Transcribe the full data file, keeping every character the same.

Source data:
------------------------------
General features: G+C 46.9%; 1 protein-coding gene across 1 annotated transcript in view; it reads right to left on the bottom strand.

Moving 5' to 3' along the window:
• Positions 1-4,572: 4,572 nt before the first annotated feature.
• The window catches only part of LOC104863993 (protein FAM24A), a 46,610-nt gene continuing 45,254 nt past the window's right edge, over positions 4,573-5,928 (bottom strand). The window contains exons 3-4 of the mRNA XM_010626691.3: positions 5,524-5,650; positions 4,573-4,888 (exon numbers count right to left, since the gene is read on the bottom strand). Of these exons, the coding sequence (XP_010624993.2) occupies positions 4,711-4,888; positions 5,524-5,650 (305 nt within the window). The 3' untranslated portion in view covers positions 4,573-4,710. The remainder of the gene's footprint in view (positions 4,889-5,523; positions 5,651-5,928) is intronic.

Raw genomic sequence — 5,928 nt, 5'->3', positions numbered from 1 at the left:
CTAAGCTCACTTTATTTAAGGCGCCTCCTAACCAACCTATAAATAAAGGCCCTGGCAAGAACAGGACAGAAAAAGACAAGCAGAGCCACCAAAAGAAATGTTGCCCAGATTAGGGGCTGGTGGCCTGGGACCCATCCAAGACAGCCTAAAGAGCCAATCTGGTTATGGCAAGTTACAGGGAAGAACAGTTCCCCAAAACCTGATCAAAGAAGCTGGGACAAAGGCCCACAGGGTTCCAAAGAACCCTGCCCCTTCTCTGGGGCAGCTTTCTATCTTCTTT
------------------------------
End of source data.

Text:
General features: G+C 46.9%; 1 protein-coding gene across 1 annotated transcript in view; it reads right to left on the bottom strand.

Moving 5' to 3' along the window:
• Positions 1-4,572: 4,572 nt before the first annotated feature.
• The window catches only part of LOC104863993 (protein FAM24A), a 46,610-nt gene continuing 45,254 nt past the window's right edge, over positions 4,573-5,928 (bottom strand). The window contains exons 3-4 of the mRNA XM_010626691.3: positions 5,524-5,650; positions 4,573-4,888 (exon numbers count right to left, since the gene is read on the bottom strand). Of these exons, the coding sequence (XP_010624993.2) occupies positions 4,711-4,888; positions 5,524-5,650 (305 nt within the window). The 3' untranslated portion in view covers positions 4,573-4,710. The remainder of the gene's footprint in view (positions 4,889-5,523; positions 5,651-5,928) is intronic.

Raw genomic sequence — 5,928 nt, 5'->3', positions numbered from 1 at the left:
CTAAGCTCACTTTATTTAAGGCGCCTCCTAACCAACCTATAAATAAAGGCCCTGGCAAGAACAGGACAGAAAAAGACAAGCAGAGCCACCAAAAGAAATGTTGCCCAGATTAGGGGCTGGTGGCCTGGGACCCATCCAAGACAGCCTAAAGAGCCAATCTGGTTATGGCAAGTTACAGGGAAGAACAGTTCCCCAAAACCTGATCAAAGAAGCTGGGACAAAGGCCCACAGGGTTCCAAAGAACCCTGCCCCTTCTCTGGGGCAGCTTTCTATCTTCTTT